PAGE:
By Lauren Sausser - Black Headline Newswire
CHARLESTON, S.C. — Maude Callen, a Black nurse-midwife, delivered more than 800 infants across the South Carolina Lowcountry starting in the 1920s, when segregation made it difficult for Black people to get medical care.
Although Callen isn’t commonly considered a household name, visitors passing through the new $120 million International African American Museum that opened in June will learn about her work.
The Callen display serves as both a celebration of Black achievement in medicine and a reminder that the origins of modern-day health disparities are rooted in history and racism. More than 100 years after Callen launched her midwifery career, South Carolina remains one of the deadliest states for Black mothers and babies and continues to battle troubling health inequities.
“We want to constantly cause people to recognize that there isn’t that much distance between past and present,” said Felice Knight, director of education at the new museum, which was more than 20 years in the making.
The galleries span centuries of trauma and triumph. But what sets this museum apart from other sites dedicated to Black history is its location. It is built on Gadsden’s Wharf — where tens of thousands of enslaved Africans first stepped foot in America after their capture and two-month transport across the Atlantic Ocean.
“That fact alone makes it probably the most significant landing spot for Africans in North America,” said Nic Butler, a historian for the Charleston County Public Library.
During the two years leading up to 1808, when the importation of enslaved people from foreign countries to the United States became a federal crime, it’s likely more Africans were sold into slavery at Gadsden’s Wharf than at any other site in America, Butler said. Other states had already made the importation of slaves from Africa illegal; South Carolina was the last holdout.
“It was peak madness of the African slave trade in North America,” he said, adding that the health of enslaved people at Gadsden’s Wharf “totally deteriorated” during those years.
Once in Charleston, Africans died in such large numbers from disease, exposure to cold, malnutrition, and physical trauma, Butler said, that local lawmakers passed an ordinance in 1805 establishing fines for anyone caught dumping the bodies of Black people into Charleston Harbor.
A line can be drawn between what transpired at Gadsden’s Wharf more than 200 years ago and health outcomes observed among Black Americans today, historians and health care providers say.
Thaddeus Bell, a North Charleston family physician and founder of the nonprofit Closing the Gap in Health Care, attended the museum’s groundbreaking. When he visited Gadsden’s Wharf, he said, he couldn’t help but think of his Black patients, many of whom suffer disproportionately from cancer, cardiovascular disease, and diabetes.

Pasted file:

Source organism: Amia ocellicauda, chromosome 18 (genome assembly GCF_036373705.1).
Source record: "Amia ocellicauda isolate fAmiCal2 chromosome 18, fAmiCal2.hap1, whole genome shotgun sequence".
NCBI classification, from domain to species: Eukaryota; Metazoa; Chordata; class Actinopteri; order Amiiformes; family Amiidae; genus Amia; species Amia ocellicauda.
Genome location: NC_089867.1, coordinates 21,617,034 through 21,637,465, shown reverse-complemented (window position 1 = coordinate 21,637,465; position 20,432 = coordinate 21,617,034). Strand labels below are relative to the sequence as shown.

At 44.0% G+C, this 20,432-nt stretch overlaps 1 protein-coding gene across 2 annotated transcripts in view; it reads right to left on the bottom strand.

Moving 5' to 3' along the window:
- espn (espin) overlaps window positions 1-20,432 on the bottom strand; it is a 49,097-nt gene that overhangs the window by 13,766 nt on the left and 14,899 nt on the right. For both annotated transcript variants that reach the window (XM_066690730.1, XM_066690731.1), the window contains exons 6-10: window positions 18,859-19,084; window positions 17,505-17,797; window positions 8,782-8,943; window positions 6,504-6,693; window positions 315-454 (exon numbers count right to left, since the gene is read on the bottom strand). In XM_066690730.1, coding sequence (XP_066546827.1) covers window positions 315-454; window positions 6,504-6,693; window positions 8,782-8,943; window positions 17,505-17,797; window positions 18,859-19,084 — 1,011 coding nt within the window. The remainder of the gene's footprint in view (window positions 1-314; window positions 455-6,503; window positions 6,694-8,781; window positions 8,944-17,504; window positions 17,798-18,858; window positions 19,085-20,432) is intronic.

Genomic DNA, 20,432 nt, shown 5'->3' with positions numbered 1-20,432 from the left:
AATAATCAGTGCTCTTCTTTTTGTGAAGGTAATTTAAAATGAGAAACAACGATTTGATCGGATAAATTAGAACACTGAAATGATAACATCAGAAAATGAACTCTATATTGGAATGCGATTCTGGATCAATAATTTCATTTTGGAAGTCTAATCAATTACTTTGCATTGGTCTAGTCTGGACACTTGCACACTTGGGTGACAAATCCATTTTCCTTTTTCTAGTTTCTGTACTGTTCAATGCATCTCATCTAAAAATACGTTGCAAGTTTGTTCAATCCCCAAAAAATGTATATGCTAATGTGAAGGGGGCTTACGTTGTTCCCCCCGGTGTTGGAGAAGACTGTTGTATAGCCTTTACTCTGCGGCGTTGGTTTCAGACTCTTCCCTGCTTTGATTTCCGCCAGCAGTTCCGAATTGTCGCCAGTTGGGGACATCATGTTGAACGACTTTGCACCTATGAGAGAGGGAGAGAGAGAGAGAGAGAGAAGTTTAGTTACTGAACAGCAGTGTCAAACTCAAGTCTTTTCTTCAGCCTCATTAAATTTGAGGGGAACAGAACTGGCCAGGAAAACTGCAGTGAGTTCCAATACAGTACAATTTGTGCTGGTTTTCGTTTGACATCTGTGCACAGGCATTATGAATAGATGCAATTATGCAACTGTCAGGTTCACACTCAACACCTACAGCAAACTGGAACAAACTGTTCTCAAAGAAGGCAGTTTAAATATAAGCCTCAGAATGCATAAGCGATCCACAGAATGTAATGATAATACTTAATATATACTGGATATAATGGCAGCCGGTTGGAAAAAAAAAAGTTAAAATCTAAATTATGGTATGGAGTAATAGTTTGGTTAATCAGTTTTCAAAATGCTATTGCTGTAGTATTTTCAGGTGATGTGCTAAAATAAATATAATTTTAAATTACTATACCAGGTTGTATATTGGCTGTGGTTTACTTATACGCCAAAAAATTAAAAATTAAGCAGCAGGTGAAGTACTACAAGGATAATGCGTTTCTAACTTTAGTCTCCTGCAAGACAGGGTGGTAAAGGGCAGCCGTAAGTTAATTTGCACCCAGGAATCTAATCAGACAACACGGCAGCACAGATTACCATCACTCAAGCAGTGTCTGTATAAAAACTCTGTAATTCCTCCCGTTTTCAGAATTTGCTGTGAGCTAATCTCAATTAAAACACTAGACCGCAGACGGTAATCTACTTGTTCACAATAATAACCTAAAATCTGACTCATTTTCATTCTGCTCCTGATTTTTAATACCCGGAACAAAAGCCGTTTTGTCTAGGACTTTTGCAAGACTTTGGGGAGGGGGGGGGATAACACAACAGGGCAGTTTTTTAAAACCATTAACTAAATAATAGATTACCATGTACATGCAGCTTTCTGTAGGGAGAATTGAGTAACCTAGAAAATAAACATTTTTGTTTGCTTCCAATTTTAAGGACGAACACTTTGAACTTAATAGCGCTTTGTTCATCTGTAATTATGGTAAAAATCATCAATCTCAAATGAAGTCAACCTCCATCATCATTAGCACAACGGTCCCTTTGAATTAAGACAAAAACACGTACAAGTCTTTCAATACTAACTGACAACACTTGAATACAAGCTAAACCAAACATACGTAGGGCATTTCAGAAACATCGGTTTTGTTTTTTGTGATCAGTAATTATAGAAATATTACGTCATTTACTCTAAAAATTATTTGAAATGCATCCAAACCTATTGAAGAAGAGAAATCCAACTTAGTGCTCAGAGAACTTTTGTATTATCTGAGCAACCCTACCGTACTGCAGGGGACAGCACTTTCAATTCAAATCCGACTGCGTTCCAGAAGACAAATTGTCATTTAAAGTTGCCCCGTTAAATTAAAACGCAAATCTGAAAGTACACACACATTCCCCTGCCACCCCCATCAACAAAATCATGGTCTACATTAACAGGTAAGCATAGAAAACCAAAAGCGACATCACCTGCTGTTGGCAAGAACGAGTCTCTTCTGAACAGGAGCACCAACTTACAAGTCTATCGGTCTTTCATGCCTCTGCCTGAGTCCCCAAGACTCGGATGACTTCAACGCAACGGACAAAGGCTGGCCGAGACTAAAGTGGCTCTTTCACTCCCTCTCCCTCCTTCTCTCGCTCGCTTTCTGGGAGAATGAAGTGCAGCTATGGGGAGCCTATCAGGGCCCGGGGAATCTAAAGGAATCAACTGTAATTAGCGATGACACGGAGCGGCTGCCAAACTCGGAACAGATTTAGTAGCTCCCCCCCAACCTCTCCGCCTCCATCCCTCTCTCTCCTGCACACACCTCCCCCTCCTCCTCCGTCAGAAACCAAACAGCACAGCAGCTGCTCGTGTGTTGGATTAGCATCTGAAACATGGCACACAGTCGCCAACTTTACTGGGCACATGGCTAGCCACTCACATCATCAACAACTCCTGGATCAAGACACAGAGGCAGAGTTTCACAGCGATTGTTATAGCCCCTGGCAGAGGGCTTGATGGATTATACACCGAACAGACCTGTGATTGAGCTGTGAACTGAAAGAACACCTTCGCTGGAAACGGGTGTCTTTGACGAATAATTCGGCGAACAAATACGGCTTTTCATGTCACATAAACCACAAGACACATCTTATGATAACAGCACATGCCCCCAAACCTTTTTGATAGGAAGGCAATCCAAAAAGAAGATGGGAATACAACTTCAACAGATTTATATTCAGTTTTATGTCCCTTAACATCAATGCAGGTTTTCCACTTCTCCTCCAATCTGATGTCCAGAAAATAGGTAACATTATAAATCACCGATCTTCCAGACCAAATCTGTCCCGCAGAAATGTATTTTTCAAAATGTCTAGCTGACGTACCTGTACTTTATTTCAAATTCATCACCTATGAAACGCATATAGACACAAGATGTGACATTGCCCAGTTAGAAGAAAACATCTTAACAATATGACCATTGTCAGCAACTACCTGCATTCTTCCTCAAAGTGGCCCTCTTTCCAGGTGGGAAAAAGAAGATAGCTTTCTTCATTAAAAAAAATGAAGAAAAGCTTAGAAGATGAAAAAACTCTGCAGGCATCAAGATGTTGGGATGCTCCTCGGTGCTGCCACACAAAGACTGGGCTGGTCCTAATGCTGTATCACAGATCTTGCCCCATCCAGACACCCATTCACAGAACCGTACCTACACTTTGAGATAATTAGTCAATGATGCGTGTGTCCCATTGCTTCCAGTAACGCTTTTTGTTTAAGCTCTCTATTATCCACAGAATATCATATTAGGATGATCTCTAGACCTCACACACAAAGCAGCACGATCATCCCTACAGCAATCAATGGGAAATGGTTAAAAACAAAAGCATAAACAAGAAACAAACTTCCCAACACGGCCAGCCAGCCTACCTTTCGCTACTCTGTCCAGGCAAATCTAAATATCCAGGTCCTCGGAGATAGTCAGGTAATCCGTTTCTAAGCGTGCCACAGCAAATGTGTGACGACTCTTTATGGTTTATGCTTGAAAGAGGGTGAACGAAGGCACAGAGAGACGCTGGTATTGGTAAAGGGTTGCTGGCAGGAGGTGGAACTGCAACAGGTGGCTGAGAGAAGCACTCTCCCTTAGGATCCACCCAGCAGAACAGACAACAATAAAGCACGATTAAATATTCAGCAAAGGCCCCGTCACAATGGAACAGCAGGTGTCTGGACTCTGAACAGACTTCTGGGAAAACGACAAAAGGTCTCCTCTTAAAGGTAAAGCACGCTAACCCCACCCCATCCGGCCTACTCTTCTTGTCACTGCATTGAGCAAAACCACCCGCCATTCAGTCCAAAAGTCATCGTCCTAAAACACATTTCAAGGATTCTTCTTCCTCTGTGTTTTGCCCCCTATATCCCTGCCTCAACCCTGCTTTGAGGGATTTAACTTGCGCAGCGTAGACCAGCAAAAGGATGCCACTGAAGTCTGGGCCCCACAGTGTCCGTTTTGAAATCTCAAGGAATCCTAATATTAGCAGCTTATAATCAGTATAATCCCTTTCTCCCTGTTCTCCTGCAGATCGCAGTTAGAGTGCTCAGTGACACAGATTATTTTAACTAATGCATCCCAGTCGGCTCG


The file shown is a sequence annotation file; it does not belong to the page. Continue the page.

Research published in JAMA last month found that Black people in the U.S. experienced 1.63 million excess deaths from 1999 to 2020, representing 80 million years of potential life lost, compared with white Americans.
“You think about all of the health issues that Black people did not get the appropriate care for, all of the racist doctors we had to deal with,” Bell said. He said he wished museum leaders had done more to focus on health disparities. “The medical system was just stacked against us. It’s just heartbreaking.”
It’s common for historians who study health disparities to link current health outcomes to the past, said Kevin McQueeney, an assistant professor of history at Nicholls State University in Louisiana and author of “A City Without Care: 300 Years of Racism, Health Disparities, and Health Care Activism in New Orleans.”
McQueeney cited research in his book estimating huge numbers of Africans captured in their homeland died from disease or trauma before ever boarding a slave ship. Up to 20% of those being transported died during the Middle Passage, he said. Then, thousands more men, women, and children who’d survived up to the point of being sold would die within the first 18 months of arriving in America. Those who didn’t die would likely suffer from a variety of health ailments related to respiratory illness, malnutrition, and physical injury for the rest of their lives, he said.
Health disparities have persisted over generations for a variety of reasons, including poverty, racism, and genetics. “In a lot of ways, these are the legacies of slavery,” McQueeney said.
Museum architects designed the building and gardens with this trauma in mind. Small, quiet rooms near the main gallery allow visitors to sit and privately process their grief. A sign in the memorial garden designates the site as a “sacred space” — an acknowledgment that the experience of visiting Gadsden’s Wharf may be difficult, even traumatic, for some people.
“I want people to feel the sorrow, the pain, the burden of the history of the site,” said Walter Hood, a California landscape architect whose studio designed the outdoor space. At the same time, he said, he doesn’t want visitors to consider Gadsden’s Wharf a memorial to the dead.
“It’s almost like Plymouth Rock when you think about it. It’s a place of arrival,” he said. “We are still here.”